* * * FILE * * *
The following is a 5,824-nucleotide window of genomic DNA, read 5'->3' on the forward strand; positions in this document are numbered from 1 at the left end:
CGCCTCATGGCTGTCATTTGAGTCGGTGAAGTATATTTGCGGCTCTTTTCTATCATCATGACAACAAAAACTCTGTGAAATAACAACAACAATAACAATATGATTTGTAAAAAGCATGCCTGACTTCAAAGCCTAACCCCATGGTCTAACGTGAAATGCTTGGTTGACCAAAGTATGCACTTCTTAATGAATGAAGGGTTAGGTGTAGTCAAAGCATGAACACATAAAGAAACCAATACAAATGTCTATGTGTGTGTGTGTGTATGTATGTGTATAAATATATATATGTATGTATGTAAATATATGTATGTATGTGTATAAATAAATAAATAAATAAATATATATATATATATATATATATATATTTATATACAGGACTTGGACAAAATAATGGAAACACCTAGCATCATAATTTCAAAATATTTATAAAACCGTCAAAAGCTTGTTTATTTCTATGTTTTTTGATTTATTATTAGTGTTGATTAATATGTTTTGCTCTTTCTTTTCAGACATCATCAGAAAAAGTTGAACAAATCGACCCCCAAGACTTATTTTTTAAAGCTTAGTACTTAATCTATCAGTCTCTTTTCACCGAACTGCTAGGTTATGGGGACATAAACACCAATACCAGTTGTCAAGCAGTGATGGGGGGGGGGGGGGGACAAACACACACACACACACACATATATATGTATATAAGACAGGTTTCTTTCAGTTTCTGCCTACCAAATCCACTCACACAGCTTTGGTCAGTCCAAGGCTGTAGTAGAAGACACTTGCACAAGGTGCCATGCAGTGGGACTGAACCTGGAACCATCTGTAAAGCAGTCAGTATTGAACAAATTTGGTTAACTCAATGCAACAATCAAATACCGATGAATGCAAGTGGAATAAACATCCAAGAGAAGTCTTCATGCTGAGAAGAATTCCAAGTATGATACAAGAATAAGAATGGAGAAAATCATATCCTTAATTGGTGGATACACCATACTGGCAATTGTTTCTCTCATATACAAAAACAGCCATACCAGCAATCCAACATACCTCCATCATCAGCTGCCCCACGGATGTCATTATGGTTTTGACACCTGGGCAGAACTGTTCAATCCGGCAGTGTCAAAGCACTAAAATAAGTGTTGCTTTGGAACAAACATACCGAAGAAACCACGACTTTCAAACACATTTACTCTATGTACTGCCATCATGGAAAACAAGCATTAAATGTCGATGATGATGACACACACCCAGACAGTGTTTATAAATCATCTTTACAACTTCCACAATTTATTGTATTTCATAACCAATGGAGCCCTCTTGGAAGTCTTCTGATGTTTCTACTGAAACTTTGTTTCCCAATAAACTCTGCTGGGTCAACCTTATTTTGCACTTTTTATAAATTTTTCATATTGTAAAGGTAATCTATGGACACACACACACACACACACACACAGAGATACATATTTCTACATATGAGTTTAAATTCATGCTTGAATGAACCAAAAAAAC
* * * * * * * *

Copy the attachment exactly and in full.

The following is a 5,824-nucleotide window of genomic DNA, read 5'->3' on the forward strand; positions in this document are numbered from 1 at the left end:
CGCCTCATGGCTGTCATTTGAGTCGGTGAAGTATATTTGCGGCTCTTTTCTATCATCATGACAACAAAAACTCTGTGAAATAACAACAACAATAACAATATGATTTGTAAAAAGCATGCCTGACTTCAAAGCCTAACCCCATGGTCTAACGTGAAATGCTTGGTTGACCAAAGTATGCACTTCTTAATGAATGAAGGGTTAGGTGTAGTCAAAGCATGAACACATAAAGAAACCAATACAAATGTCTATGTGTGTGTGTGTGTATGTATGTGTATAAATATATATATGTATGTATGTAAATATATGTATGTATGTGTATAAATAAATAAATAAATAAATATATATATATATATATATATATATATTTATATACAGGACTTGGACAAAATAATGGAAACACCTAGCATCATAATTTCAAAATATTTATAAAACCGTCAAAAGCTTGTTTATTTCTATGTTTTTTGATTTATTATTAGTGTTGATTAATATGTTTTGCTCTTTCTTTTCAGACATCATCAGAAAAAGTTGAACAAATCGACCCCCAAGACTTATTTTTTAAAGCTTAGTACTTAATCTATCAGTCTCTTTTCACCGAACTGCTAGGTTATGGGGACATAAACACCAATACCAGTTGTCAAGCAGTGATGGGGGGGGGGGGGGGACAAACACACACACACACACACATATATATGTATATAAGACAGGTTTCTTTCAGTTTCTGCCTACCAAATCCACTCACACAGCTTTGGTCAGTCCAAGGCTGTAGTAGAAGACACTTGCACAAGGTGCCATGCAGTGGGACTGAACCTGGAACCATCTGTAAAGCAGTCAGTATTGAACAAATTTGGTTAACTCAATGCAACAATCAAATACCGATGAATGCAAGTGGAATAAACATCCAAGAGAAGTCTTCATGCTGAGAAGAATTCCAAGTATGATACAAGAATAAGAATGGAGAAAATCATATCCTTAATTGGTGGATACACCATACTGGCAATTGTTTCTCTCATATACAAAAACAGCCATACCAGCAATCCAACATACCTCCATCATCAGCTGCCCCACGGATGTCATTATGGTTTTGACACCTGGGCAGAACTGTTCAATCCGGCAGTGTCAAAGCACTAAAATAAGTGTTGCTTTGGAACAAACATACCGAAGAAACCACGACTTTCAAACACATTTACTCTATGTACTGCCATCATGGAAAACAAGCATTAAATGTCGATGATGATGACACACACCCAGACAGTGTTTATAAATCATCTTTACAACTTCCACAATTTATTGTATTTCATAACCAATGGAGCCCTCTTGGAAGTCTTCTGATGTTTCTACTGAAACTTTGTTTCCCAATAAACTCTGCTGGGTCAACCTTATTTTGCACTTTTTATAAATTTTTCATATTGTAAAGGTAATCTATGGACACACACACACACACACACACACAGAGATACATATTTCTACATATGAGTTTAAATTCATGCTTGAATGAACCAAAAAAAC